Sound Quality and microphones:

Although sound quality is, to an extent, a matter of personal taste, I found the sound quality to be good overall. It won’t blow you away, but for a budget pair of wireless earbuds it is perfectly pleasant, although the bass does sometimes lack some punch it is made up for in crispness and overall clarity.

The volume goes suitably high and adjusts at good increments, although at the extreme lower end of the volume scale the audio quality does noticeably drop. Luckily, you likely won’t have the headphones on too quiet a setting as the passive noise cancellation leaves a lot to be desired. Despite doing an okay job of drowning out audio, they don’t fair to well  in a particularly loud train car or busy room.

On the other hand, the audio for phone calls is second to none. Featured most predominantly on the front of the box, ANKER is clearly proud of th P2′s “crystal-clear calls” – and for good reason. Our tests, which you can hear below, simulated speech in first a silent and then high-noise environment over a phone call and recorded the results via a second phone. 

In a silent room the quality is incredible and sounds far better than some full-size microphones we’ve tried. The second test, which featured deafening background noise on the speaker’s end demonstrated the excellent noise cancellation. Although there is distortion, it should be considered that the speech was being played amidst painfully load background audio.

If your main concern is how you will sound over the phone, stop reading and buy these headphones immediately – you simply can’t get better than this at this price.

Battery Life:

The battery life amounts to an approximately seven-hour play time, with an additional thirty hours carried in the battery of the charging case. This is more than enough, and means that, with moderate use, you will only have to charge these headphones about once every two weeks.

Charging is done through the included USB-C cable, although any old USB-C cable will of course work. Don’t worry though, if you forget to charge you headphones and need them in a pinch the Soundcore Life P2‘s boast an hour of playback in only ten minutes of charge.

Gaming performance:

Unfortunately, the separate headphone drivers, which have the left and right earbuds appear as separate Bluetooth devices, makes pairing the Soundcore Life P2 with a desktop PC a hassle. Don’t expect to be able to benefit from the pair’s excellent microphones on your desktop without a bit of fiddling.

However, the mobile gaming performance is superb. There is little latency between the headphones and on-screen action. Playing the excellent mobile rhythm game Cytus II, which is highly dependent on timing, was a blast and the bud’s great microphones let you step up your sound quality in games with in-game voice chat, such as PUBG Mobile.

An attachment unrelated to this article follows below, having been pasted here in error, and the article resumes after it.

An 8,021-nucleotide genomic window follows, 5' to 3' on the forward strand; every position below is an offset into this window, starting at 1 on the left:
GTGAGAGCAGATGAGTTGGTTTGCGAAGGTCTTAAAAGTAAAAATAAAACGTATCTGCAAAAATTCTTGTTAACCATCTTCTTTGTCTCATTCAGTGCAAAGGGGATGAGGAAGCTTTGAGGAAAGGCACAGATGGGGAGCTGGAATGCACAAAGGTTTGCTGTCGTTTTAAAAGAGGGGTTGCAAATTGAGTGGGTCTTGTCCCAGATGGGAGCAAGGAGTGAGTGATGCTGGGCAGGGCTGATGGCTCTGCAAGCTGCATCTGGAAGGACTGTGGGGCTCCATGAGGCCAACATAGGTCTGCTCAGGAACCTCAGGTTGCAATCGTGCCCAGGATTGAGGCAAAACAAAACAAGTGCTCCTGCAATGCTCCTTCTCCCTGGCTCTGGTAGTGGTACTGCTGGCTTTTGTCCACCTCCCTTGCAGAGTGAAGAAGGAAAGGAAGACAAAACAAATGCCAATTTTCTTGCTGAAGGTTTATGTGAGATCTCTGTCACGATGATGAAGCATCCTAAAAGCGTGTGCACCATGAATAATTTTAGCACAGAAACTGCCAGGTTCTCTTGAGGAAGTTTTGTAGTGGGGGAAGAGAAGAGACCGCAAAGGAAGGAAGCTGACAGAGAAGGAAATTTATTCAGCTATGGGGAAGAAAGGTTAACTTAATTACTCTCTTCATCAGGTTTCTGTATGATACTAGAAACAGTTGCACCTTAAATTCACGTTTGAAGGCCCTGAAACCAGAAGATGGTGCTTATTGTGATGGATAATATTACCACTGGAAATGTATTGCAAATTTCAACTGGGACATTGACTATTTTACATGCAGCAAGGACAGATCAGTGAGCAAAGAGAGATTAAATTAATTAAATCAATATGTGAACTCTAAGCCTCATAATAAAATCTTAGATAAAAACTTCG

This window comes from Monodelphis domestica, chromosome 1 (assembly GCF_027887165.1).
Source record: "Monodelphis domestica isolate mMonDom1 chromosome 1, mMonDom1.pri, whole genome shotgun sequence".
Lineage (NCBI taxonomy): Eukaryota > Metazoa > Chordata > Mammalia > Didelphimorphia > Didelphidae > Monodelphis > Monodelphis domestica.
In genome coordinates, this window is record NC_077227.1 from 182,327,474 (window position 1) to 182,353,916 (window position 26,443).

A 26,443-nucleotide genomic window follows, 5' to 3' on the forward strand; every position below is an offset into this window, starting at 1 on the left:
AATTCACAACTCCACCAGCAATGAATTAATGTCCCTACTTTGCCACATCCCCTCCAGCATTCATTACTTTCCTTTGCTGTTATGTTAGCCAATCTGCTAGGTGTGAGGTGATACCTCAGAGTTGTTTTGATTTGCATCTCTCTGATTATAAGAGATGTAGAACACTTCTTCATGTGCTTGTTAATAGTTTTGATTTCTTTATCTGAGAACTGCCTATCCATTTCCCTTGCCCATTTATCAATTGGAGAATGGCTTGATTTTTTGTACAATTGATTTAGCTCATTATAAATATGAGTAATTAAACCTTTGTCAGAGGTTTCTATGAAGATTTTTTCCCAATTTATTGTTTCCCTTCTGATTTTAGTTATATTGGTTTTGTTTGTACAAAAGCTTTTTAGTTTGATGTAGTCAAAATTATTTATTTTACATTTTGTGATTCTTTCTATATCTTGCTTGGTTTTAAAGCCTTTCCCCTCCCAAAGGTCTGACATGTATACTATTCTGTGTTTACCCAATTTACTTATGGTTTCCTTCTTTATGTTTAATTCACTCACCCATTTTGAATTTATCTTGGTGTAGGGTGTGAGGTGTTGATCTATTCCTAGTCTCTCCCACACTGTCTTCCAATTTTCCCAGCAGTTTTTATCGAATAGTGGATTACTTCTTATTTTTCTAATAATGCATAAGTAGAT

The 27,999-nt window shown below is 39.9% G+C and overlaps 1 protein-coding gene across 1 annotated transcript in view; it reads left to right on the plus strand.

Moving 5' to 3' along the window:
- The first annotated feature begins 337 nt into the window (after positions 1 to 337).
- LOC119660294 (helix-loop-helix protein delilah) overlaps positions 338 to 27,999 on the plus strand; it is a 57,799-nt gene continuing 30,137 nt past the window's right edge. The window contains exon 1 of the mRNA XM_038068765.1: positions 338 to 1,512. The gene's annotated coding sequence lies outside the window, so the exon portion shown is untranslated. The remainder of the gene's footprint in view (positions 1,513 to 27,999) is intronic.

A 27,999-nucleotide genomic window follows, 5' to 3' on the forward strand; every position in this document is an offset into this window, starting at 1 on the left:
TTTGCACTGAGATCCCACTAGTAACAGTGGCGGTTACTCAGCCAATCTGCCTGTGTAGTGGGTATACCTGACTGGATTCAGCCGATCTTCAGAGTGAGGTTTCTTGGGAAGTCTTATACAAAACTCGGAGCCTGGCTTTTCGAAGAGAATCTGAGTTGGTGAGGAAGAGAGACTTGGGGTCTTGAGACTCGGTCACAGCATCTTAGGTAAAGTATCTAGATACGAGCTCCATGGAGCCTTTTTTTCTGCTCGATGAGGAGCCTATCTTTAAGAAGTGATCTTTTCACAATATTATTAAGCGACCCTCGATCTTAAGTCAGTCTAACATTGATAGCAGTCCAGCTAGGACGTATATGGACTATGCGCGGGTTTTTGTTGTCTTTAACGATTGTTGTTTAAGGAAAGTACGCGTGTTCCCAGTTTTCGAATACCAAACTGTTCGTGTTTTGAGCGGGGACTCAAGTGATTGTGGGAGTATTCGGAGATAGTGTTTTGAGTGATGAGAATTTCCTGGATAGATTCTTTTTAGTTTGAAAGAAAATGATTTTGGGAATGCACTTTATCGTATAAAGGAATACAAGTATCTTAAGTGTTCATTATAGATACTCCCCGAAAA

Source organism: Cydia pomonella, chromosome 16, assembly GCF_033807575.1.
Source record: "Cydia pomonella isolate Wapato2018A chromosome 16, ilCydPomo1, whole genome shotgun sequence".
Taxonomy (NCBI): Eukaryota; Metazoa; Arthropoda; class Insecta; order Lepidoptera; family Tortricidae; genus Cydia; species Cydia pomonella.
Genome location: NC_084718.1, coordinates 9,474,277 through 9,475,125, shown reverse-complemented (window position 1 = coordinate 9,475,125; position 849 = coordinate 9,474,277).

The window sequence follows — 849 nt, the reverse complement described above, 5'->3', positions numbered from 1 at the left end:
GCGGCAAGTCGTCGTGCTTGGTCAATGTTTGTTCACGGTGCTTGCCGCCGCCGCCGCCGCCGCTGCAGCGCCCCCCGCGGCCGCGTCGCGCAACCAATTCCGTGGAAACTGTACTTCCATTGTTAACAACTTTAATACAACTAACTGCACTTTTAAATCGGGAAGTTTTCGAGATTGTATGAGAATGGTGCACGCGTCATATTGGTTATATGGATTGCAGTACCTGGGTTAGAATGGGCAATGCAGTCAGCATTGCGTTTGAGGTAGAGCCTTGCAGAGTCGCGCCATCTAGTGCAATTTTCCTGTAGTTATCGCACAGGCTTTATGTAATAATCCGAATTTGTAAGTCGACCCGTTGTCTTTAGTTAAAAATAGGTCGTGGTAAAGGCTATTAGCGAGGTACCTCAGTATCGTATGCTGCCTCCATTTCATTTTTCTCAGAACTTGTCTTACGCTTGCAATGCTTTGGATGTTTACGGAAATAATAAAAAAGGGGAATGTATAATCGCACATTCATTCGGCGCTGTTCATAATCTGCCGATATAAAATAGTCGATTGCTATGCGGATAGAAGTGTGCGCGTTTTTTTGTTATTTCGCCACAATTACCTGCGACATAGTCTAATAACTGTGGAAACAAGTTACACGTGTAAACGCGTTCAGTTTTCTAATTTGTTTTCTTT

Verdict:

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Although it certainly won’t win any design awards, the Soundcore Life P2 certainly manages to make up for this in the technical department. The microphone quality is incredible and, for budget earbuds, the sound quality is a good all-rounder. The inclusion of some modern high-end features, including USB-C charging and separate earbud drivers, means that you certainly get a lot of bang for your buck.

How to download and set custom Steam game covers

If you’re like me you absolutely loved the new Steam UI overhaul.With games presented like boxes sleekly displayed on a Blockbuster rental shelf in the bygone days of yore, and a simple click pulling up slick new banner artwork and enhanced social statistics, the new game library is a perfect much needed modernisation of a previously antiquated system.

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In spite of the lovely new design however, some issues still persist. As outlined in this article, some games simply don’t have the required assets yet. Although Steam tries to make do with some auto generated placeholders, this lends itself to a library that looks stilted and uneven. Not to mention the fact that non-Steam games added to your library lack even these placeholders all together.

Luckily, the inclusion of a few key, and very much appreciated, features allows you to fix these annoying inconsistencies. Although it can be a bit of a faff, this simple guide aims to simplify and streamline the process as much as possible.


1: Head over to SteamGridDB and download your covers